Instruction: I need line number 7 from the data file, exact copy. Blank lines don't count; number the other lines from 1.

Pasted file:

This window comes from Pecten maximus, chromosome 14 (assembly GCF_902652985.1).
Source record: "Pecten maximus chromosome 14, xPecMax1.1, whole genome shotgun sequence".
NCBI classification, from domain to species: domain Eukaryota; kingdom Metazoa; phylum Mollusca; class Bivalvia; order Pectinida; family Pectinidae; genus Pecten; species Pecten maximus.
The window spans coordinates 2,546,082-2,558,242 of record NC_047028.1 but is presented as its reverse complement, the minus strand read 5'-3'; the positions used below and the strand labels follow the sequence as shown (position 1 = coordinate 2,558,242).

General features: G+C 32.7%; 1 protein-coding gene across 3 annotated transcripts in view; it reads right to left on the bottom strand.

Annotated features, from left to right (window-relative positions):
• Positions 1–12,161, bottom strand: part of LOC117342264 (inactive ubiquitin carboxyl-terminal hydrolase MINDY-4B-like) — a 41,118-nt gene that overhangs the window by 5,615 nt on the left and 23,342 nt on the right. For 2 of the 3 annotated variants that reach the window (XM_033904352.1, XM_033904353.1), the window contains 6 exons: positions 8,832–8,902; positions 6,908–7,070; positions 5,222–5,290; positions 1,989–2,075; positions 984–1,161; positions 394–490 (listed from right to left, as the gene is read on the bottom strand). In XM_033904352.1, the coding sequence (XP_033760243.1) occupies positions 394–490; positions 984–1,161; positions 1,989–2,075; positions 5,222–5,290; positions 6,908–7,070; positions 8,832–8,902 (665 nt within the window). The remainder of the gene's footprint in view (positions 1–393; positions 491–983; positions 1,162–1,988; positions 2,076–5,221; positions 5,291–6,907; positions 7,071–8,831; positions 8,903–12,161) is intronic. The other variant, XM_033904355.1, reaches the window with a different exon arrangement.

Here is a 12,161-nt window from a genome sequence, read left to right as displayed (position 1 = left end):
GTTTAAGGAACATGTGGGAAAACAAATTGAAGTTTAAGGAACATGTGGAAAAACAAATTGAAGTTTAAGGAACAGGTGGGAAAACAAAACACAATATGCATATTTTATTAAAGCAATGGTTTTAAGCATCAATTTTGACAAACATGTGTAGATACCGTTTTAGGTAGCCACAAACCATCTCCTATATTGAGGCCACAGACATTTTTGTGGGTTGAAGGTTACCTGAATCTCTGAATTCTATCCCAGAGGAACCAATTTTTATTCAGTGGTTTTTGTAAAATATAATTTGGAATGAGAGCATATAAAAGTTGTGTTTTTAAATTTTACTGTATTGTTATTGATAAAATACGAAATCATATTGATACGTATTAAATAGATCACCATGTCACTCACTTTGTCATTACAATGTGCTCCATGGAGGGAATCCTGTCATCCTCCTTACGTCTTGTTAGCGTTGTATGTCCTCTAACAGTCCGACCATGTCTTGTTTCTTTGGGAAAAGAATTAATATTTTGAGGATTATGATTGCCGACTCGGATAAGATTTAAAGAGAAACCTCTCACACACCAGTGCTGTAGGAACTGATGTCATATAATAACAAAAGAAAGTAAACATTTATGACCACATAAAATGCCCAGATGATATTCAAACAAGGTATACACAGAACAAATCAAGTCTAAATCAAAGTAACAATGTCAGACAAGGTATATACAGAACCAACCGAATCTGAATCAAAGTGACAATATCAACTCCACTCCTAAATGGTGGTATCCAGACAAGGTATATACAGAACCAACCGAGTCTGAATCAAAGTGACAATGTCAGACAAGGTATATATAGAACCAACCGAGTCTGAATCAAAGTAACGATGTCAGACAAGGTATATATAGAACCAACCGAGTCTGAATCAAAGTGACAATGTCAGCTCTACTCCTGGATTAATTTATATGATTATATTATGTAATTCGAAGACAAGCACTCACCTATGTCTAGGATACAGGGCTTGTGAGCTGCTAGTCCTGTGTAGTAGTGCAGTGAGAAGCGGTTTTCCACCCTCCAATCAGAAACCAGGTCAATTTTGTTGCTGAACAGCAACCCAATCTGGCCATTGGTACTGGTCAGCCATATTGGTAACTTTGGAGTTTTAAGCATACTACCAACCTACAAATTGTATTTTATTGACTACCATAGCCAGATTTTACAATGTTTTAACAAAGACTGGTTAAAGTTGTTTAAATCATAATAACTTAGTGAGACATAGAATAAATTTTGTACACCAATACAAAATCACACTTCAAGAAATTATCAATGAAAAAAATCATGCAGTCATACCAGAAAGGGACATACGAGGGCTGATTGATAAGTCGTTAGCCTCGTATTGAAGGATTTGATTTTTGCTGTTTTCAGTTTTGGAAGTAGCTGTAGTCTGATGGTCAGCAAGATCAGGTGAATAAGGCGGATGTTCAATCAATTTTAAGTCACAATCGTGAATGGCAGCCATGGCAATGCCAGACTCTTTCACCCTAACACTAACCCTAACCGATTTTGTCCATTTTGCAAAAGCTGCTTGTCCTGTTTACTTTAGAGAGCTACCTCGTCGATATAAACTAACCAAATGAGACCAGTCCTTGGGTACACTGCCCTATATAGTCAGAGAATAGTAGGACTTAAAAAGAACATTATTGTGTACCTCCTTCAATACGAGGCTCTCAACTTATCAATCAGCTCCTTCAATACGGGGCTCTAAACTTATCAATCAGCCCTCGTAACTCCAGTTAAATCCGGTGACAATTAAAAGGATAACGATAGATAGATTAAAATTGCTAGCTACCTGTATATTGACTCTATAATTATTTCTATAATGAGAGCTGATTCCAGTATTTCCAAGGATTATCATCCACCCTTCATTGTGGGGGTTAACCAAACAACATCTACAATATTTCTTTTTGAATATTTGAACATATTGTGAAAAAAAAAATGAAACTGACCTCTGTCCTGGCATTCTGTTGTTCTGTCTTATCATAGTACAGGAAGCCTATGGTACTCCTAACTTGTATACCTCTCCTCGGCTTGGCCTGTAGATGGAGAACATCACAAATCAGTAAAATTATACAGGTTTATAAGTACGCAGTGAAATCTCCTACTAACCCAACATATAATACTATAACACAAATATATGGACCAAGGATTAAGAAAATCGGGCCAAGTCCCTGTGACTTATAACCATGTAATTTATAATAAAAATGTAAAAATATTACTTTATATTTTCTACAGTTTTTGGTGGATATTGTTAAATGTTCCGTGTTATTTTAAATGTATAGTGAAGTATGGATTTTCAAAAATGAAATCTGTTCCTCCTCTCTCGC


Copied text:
• Positions 1–12,161, bottom strand: part of LOC117342264 (inactive ubiquitin carboxyl-terminal hydrolase MINDY-4B-like) — a 41,118-nt gene that overhangs the window by 5,615 nt on the left and 23,342 nt on the right. For 2 of the 3 annotated variants that reach the window (XM_033904352.1, XM_033904353.1), the window contains 6 exons: positions 8,832–8,902; positions 6,908–7,070; positions 5,222–5,290; positions 1,989–2,075; positions 984–1,161; positions 394–490 (listed from right to left, as the gene is read on the bottom strand). In XM_033904352.1, the coding sequence (XP_033760243.1) occupies positions 394–490; positions 984–1,161; positions 1,989–2,075; positions 5,222–5,290; positions 6,908–7,070; positions 8,832–8,902 (665 nt within the window). The remainder of the gene's footprint in view (positions 1–393; positions 491–983; positions 1,162–1,988; positions 2,076–5,221; positions 5,291–6,907; positions 7,071–8,831; positions 8,903–12,161) is intronic. The other variant, XM_033904355.1, reaches the window with a different exon arrangement.